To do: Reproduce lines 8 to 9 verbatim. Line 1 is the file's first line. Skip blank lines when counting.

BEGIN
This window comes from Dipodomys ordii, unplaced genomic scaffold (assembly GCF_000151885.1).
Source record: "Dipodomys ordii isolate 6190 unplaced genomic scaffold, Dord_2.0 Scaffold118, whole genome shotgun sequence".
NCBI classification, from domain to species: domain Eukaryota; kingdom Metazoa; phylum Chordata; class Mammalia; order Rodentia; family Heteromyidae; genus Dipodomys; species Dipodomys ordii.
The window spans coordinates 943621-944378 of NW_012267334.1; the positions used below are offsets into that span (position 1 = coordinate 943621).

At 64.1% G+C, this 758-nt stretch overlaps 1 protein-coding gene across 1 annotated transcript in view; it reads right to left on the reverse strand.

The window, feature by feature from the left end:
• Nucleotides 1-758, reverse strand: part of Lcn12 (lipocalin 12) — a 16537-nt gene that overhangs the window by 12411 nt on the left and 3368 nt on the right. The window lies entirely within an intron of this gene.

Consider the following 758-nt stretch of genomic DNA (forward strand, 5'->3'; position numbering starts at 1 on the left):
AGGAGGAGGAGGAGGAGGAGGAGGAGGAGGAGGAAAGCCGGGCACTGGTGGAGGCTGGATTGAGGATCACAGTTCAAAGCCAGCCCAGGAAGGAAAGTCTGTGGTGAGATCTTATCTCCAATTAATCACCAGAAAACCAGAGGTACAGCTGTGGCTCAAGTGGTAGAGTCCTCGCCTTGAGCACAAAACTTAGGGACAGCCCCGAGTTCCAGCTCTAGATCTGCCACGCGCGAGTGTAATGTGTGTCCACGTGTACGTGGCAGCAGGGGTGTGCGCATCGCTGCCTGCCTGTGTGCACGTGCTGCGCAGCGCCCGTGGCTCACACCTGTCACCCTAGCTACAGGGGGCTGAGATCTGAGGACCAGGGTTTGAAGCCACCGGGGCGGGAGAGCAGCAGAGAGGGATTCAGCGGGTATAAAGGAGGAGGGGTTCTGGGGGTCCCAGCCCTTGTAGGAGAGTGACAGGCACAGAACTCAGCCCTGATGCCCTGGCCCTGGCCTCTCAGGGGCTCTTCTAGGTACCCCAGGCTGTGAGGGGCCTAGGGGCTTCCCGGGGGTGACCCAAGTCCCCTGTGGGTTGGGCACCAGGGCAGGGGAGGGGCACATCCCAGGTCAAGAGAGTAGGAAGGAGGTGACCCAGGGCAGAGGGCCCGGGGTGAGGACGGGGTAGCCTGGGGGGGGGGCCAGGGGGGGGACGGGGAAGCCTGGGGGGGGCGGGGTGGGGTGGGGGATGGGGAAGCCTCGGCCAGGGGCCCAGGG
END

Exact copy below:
Consider the following 758-nt stretch of genomic DNA (forward strand, 5'->3'; position numbering starts at 1 on the left):
AGGAGGAGGAGGAGGAGGAGGAGGAGGAGGAGGAAAGCCGGGCACTGGTGGAGGCTGGATTGAGGATCACAGTTCAAAGCCAGCCCAGGAAGGAAAGTCTGTGGTGAGATCTTATCTCCAATTAATCACCAGAAAACCAGAGGTACAGCTGTGGCTCAAGTGGTAGAGTCCTCGCCTTGAGCACAAAACTTAGGGACAGCCCCGAGTTCCAGCTCTAGATCTGCCACGCGCGAGTGTAATGTGTGTCCACGTGTACGTGGCAGCAGGGGTGTGCGCATCGCTGCCTGCCTGTGTGCACGTGCTGCGCAGCGCCCGTGGCTCACACCTGTCACCCTAGCTACAGGGGGCTGAGATCTGAGGACCAGGGTTTGAAGCCACCGGGGCGGGAGAGCAGCAGAGAGGGATTCAGCGGGTATAAAGGAGGAGGGGTTCTGGGGGTCCCAGCCCTTGTAGGAGAGTGACAGGCACAGAACTCAGCCCTGATGCCCTGGCCCTGGCCTCTCAGGGGCTCTTCTAGGTACCCCAGGCTGTGAGGGGCCTAGGGGCTTCCCGGGGGTGACCCAAGTCCCCTGTGGGTTGGGCACCAGGGCAGGGGAGGGGCACATCCCAGGTCAAGAGAGTAGGAAGGAGGTGACCCAGGGCAGAGGGCCCGGGGTGAGGACGGGGTAGCCTGGGGGGGGGGCCAGGGGGGGGACGGGGAAGCCTGGGGGGGGCGGGGTGGGGTGGGGGATGGGGAAGCCTCGGCCAGGGGCCCAGGG